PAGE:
New Orleans A breaker fuse at the house blew this morning under pressure from the coffee pot, microwave, and a space heater all singing their songs at the same time, which reminds me that when booking lodging on foreign travel, read the offering carefully and make no assumptions.
In 2016, the Organizers’ Forum journeyed to Douala, Cameroon in west Africa. We used the meeting to also bring as many of our affiliated organizers together as we could afford in order to have a historic first face-to-face meeting. We had staff on the ground detailed to locate housing. I laid out the minimal requirements for our work and the costs: Wi-Fi in the rooms and breakfast provided. Of course, we needed meeting space and some other things, but we have learned that those are the two necessities in making these meetings work. We ended up in a place where the price was right, the location worked well enough, the staff was attentive, the Wi-Fi was spotty in places, but that happens everywhere. Sadly, we had forgotten to ask a key question, mainly “Is there hot water?” Whoops, big mistake. We were lucky to be in an equatorial location, so most could suffer through a cold shower, and some swore they preferred it, but at the same time some of our frequent Organizers’ Forum delegates asked before the 2017 and 2018 trips, whether or not the hotel would have hot water. Like I said, don’t make assumptions about lodging. Check the website thoroughly, and ask repeatedly.
Closer to home, traveling in Mexico, it is unbelievable how difficult it is to verify whether or not heat is provided in the private, and many publicly available lodging options. Admittedly, many areas of Mexico are also on the warmish side, but Mexico City is a mile-high, like Denver, and many other cities and towns are on the high plateaus. Night time can be air-ish, as one of our great New Orleans organizers used to say.
Staying in Kampala, Uganda, hard on the equator, the hotel was run by a Catholic family-related NGO, which is just the kind of place that we like to support since they are companionably allied with our work. No air or heat there, but extra blankets were provided. The issue in Africa that is more central than air or heat is whether or not mosquito netting is provided in the sleeping quarters of each room. An extra blanket is inadequate protection against malaria, and mosquitoes were buzzing around in December after the rains in Nairobi as well.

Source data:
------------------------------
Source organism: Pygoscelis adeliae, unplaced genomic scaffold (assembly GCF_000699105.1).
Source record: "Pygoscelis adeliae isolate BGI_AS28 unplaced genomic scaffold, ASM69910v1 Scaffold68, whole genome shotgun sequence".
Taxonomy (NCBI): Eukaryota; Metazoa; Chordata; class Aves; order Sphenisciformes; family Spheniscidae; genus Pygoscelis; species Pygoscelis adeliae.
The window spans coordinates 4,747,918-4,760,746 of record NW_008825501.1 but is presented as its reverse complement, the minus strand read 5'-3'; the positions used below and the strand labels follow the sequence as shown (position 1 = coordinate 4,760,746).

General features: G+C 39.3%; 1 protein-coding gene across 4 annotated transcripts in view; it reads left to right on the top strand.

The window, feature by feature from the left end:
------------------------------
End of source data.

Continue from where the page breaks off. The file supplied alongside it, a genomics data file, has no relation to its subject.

In other countries, especially if you are using one of the travel websites like AirBnb or other room and housing shares, as you are making your way from place to place, city to city in a rental car, make sure that parking is provided. In Auckland, nothing was a bargain, unless it provided parking since that situation is impossible in New Zealand. Comments on websites helped us there, when owners were being forced to go out of their way to assure potential guests that they had fixed the parking situation for visitors.
Staying outside of the offerings of the big local and global lodging establishments is usually a better experience and of course more budget friendly to those of us working for dues-based membership organizations, but there is a reason they are successful. They check the boxes on the all of the basics. Going around them, don’t make assumptions, and make sure your checklist is equally thorough or you’re not going to be happy and could be miserable despite having saved some precious dollars.